Since Matter-certified will primarily connect over Thread and Wi-Fi protocols, Z-Wave and Zigbee will not be involved in this project. However, since Matter-certified smart devices won’t be hitting the market until the end of this year, Zigbee and Z-Wave devices are likely to keep working.
In this case, if you’re looking to purchase any new smart devices this year and it can’t wait for the arrival of the Matter-certified devices, you can still go ahead. These devices will serve you for a few years before you can upgrade to the latest and more inclusive ones.
However, the Matter protocol developers have assured buyers that they will keep supporting bridges and protocols from the older smart home devices.
This is not enough information to go on, but it gives some hope for homeowners who use Zigbee and Z-Wave smart devices. They might not end up replacing these smart devices after all.
On the other hand, the Z-Wave developers have been working with Silicon Labs on developing even better devices. The Z-Wave Long Range devices available for both DIY and security will feature some much-needed improvements.
As the name suggests, it’s reported that these devices will work in longer ranges, even better than Matter-certified products will.
What Does the Introduction of Matter Protocol Mean for Bluetooth?
Another thing that has been confusing homeowners as we enter into the era of Matter protocol is what is bound to happen to Bluetooth-powered smart devices. Since Bluetooth joined the cluster of radio protocols, recently one would think it has a future in the smart home industry.
Well, Bluetooth as a wireless protocol isn’t going away anytime soon, even with the impending developments. There are so many smart home devices in the market today that rely on Bluetooth for connectivity.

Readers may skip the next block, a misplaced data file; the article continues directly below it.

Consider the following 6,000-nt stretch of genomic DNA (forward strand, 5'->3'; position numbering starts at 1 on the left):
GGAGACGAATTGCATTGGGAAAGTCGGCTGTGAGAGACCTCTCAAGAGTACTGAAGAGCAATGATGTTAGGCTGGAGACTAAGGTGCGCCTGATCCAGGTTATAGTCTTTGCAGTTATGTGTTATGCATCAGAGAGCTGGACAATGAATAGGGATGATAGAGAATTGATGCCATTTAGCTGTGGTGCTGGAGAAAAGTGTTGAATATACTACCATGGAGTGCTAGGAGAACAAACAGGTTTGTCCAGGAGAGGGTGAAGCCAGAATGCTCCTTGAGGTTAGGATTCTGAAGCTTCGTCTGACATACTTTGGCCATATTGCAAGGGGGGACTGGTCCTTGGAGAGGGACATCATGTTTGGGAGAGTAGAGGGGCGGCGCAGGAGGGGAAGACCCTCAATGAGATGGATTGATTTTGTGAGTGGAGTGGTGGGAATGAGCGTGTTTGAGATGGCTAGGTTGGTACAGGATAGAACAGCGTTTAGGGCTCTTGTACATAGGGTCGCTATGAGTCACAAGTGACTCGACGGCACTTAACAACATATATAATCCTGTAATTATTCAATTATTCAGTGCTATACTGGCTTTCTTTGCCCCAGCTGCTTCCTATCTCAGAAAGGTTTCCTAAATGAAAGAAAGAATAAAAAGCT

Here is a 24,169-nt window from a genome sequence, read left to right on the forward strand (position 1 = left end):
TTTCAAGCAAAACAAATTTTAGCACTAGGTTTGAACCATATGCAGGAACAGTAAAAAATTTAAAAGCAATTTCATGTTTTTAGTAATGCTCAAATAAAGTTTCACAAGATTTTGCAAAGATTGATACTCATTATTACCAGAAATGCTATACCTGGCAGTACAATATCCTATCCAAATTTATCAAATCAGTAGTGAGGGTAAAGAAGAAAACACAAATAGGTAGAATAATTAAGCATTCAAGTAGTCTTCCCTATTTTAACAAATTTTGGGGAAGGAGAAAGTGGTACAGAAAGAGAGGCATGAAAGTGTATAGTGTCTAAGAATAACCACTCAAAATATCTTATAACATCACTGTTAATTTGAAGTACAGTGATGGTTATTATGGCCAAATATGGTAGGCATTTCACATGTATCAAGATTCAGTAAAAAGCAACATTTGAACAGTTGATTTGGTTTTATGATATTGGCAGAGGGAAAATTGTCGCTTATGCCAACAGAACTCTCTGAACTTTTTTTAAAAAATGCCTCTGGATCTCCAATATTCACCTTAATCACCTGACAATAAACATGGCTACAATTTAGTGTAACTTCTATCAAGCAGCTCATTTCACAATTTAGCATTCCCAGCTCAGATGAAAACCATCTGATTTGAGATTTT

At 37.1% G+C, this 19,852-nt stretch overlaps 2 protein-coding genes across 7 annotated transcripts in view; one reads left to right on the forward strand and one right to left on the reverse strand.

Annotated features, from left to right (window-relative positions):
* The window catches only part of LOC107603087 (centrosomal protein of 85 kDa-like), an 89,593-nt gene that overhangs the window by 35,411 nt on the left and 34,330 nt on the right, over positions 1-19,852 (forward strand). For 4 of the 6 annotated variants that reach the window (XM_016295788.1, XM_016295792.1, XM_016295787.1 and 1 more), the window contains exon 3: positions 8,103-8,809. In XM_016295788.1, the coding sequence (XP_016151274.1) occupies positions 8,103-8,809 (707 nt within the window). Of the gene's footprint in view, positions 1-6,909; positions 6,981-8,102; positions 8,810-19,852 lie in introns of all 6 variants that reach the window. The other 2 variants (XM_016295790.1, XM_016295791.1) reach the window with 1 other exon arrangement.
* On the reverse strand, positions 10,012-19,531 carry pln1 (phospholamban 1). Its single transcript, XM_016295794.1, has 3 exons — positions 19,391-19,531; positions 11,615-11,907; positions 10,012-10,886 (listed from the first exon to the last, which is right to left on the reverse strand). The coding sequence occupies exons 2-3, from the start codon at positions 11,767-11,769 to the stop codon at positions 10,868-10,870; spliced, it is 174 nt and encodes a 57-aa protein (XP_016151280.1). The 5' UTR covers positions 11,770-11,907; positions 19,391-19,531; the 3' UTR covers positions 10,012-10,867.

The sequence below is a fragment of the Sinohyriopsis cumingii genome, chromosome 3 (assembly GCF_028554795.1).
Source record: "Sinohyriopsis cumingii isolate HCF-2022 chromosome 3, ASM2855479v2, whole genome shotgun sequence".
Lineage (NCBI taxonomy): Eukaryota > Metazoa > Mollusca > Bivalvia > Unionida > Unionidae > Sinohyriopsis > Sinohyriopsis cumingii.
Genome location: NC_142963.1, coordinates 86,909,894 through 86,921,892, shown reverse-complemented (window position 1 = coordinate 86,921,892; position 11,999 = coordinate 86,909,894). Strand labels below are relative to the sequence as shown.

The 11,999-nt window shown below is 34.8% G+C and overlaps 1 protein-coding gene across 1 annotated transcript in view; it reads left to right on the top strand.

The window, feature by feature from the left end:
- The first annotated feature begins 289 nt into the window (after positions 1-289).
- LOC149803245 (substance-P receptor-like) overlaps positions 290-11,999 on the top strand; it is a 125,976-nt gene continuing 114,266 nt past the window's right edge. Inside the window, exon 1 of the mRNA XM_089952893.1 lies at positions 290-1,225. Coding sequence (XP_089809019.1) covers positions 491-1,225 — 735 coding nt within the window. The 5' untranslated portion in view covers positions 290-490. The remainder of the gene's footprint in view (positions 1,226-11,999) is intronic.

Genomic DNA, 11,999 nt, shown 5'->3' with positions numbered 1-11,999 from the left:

This makes it a very valuable wireless protocol in the home automation industry now and even in the future. If you own any smart home devices that rely on Bluetooth, you don’t need to get rid of them yet.
They’ll keep on working for the time being as we wait to see what Matter protocol has in store for home automation. Bluetooth isn’t a complicated wireless protocol compared to Wi-Fi.
That’s why it’s incorporated in many devices, from computers, smartphones to televisions and many audio gadgets. It has not been announced yet but maybe with time Bluetooth could be incorporated in the all-new project CHIP under Mater protocol.
What Happens to the Existing Smart Home Products?
This question entirely depends on the manufacturer of the devices. For example, companies like Philips Hue are updating all their products to be Matter-compliant as soon as possible. Also, some companies have not provided any updates to their customers about the new developments.
If you have the old smart home devices, it’s likely they won’t stop working right away. However, you’ll experience loss of support and overall depreciation over time.
Whether you support the Matter protocol project or not, you have to admit that it has the best interests of the automation industry. If you’d like to get better and less complex functionality from smart gadgets, Matter protocol is the way to go.